Gabo (real name Gabriel Bautista which I wish I had known when this book first came out) has a great handle on the fantastic and the mundane in this book. We need to believe in Jude's mundane existence and Gabo's art opens the book feeling like some kind of auto-bio slacker comic. Gabo and Fialkov start dropping hints early that this is more than that. An early narrative sleight of hand makes you think of movies The Truman Show and Cabin In The Woods. (Actually in some ways, The Life After is a mirror reflection of Joss Whedon and Drew Goddard’s Cabin In The Woods with its middle management view of the forces controlling our world.) Gabo has to take us through all of these different time periods, geographies, legends and mythologies. It's a visual smorgasbord but he keeps everything grounded with Jude and Hemingway, our unlikely everyman characters in this book.
|Don't remember the Bible stories being like this.|
It's hard in this volume to tell what this comic is going to be. Fialkov and Gabo set up a lot of questions in this book, questions about character, about intent, about tone and about the nature of this comic. That's the thing that may be holding this back from being a really good comic in that the set up of the world that they're working in does not give them room in this book to really stake out what they want this book to be. A character like Hemingway could be our point of view character; he should be our experiential avatar into this Purgatory but he comes off as a clever conceit or a hierophant more than as a character, either historic or tragic. Jude could still be our entry point into the story but there's too many ideas and questions whirling around him to make him a character that's more than a series of questions without answers.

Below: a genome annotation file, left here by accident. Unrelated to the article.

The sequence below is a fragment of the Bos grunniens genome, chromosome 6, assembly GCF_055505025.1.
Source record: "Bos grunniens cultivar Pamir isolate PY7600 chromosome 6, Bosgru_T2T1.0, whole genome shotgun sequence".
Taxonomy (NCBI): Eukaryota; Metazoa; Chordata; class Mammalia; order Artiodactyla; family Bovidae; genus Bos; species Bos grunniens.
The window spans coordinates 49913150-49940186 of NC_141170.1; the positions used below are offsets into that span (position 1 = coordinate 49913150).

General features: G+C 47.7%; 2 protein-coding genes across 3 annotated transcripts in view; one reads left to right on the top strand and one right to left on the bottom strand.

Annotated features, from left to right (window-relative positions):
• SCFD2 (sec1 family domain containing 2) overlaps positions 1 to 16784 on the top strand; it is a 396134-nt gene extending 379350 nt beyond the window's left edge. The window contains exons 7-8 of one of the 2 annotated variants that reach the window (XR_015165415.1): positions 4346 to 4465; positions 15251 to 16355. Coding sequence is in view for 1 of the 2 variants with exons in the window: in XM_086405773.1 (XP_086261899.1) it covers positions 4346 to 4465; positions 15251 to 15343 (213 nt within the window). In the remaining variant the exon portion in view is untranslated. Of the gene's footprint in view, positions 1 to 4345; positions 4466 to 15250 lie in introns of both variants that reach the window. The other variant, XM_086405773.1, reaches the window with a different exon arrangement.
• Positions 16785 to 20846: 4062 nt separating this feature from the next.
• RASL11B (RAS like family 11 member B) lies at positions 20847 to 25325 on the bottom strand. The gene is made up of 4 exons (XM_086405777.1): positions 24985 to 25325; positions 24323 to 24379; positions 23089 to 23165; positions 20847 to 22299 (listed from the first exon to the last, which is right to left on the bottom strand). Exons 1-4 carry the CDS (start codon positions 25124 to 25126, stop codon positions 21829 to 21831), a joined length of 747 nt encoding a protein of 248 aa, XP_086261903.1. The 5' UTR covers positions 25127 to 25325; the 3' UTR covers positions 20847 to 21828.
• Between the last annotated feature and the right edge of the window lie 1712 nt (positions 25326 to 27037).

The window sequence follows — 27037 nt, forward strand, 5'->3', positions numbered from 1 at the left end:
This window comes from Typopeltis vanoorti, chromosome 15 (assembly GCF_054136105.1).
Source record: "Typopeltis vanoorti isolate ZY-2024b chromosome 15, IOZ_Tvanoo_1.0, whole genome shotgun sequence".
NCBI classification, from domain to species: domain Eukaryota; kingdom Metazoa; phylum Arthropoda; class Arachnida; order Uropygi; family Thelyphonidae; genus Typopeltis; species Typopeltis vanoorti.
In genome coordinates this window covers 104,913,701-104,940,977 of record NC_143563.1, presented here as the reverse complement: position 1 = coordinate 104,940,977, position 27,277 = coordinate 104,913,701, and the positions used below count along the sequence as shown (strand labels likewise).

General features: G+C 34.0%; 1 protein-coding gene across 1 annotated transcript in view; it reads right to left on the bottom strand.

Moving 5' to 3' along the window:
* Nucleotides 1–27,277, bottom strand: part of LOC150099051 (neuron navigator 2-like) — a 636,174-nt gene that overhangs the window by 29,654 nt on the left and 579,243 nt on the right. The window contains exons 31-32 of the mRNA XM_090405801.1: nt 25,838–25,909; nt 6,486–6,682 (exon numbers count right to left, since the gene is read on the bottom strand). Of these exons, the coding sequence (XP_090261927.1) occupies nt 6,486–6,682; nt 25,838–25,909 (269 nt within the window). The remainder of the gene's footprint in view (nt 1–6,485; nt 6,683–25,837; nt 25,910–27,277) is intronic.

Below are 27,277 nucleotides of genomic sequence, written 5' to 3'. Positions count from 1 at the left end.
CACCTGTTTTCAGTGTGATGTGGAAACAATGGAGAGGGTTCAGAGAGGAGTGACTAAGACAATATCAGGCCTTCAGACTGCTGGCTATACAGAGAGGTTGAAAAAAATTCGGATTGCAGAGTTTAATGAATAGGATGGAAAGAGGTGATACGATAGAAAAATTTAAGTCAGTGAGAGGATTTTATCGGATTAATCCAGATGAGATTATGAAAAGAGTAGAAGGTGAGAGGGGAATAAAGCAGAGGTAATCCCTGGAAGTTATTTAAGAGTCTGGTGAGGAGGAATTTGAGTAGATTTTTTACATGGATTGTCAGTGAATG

Trying to tear down Heaven or Hell may be one thing. It may even be a grand thing. But tearing down Purgatory? Fialkov and Gabo are working in this unclear middle ground in this issue. As Jude and Hemingway journey across the different parts of Purgatory, they encounter angels and demons. It’s when the book tries to encounter some sense of the sacred or the profane where it comes to life. It’s then when Fialkov’s story seems to be reaching for some spectacle worthy of his ideas and when Gabo’s designs take you out of the known and start moving you into the unknown. The Life After Volume 1 is the beginning of a journey where a man tries to stand for something. Jude may be the son of God but he’s also just a man who is trapped in a world that doesn’t make a lot of sense.